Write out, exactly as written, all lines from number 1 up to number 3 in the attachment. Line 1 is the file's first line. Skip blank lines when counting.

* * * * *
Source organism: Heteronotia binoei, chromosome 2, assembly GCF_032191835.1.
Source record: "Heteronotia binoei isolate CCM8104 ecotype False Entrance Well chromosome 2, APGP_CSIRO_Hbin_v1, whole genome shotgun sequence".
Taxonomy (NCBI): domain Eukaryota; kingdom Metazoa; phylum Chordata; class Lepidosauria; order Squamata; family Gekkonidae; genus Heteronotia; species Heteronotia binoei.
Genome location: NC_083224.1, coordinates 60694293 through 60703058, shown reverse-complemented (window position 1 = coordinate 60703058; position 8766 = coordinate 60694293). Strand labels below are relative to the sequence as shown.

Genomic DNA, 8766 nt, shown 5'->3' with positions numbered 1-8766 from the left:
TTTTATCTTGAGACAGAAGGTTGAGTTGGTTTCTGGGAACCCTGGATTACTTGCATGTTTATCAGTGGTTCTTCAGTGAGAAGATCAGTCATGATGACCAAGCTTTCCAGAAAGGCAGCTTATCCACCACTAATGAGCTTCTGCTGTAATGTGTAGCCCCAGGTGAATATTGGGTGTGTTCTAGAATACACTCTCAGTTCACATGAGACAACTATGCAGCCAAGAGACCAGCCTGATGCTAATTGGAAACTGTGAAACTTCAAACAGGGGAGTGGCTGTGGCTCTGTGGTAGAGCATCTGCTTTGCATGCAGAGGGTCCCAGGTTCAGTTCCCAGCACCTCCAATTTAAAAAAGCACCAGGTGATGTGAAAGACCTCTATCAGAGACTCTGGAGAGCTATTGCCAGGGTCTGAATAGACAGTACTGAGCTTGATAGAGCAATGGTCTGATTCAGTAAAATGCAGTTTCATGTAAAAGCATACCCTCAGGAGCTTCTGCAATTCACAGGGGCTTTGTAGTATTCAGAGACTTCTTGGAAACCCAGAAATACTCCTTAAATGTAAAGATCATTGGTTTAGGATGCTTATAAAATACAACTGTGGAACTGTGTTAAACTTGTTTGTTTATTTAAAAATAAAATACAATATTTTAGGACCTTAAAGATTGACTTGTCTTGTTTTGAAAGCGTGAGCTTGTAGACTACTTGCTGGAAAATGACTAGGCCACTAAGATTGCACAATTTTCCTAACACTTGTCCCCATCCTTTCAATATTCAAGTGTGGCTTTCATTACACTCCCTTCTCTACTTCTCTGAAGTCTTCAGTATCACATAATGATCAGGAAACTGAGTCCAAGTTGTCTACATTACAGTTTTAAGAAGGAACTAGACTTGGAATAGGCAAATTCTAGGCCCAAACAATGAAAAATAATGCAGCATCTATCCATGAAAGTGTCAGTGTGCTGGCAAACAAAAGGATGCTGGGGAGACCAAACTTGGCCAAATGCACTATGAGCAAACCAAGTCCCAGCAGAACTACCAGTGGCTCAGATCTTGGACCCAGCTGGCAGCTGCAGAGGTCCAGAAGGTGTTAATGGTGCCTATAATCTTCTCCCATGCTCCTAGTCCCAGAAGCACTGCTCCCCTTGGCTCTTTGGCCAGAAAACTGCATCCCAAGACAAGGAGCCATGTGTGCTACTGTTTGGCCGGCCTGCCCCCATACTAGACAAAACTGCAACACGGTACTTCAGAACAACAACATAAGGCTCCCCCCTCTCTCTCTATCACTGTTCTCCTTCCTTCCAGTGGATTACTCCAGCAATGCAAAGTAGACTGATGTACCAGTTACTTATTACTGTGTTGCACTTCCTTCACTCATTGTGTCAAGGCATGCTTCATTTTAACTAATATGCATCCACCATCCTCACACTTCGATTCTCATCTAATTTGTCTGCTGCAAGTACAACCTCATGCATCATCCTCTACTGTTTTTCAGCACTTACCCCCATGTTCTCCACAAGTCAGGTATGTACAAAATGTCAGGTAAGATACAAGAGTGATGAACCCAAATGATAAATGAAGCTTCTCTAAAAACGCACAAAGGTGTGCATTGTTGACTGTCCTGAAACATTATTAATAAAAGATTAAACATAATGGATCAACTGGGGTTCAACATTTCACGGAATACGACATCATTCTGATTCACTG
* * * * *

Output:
Source organism: Heteronotia binoei, chromosome 2, assembly GCF_032191835.1.
Source record: "Heteronotia binoei isolate CCM8104 ecotype False Entrance Well chromosome 2, APGP_CSIRO_Hbin_v1, whole genome shotgun sequence".
Taxonomy (NCBI): domain Eukaryota; kingdom Metazoa; phylum Chordata; class Lepidosauria; order Squamata; family Gekkonidae; genus Heteronotia; species Heteronotia binoei.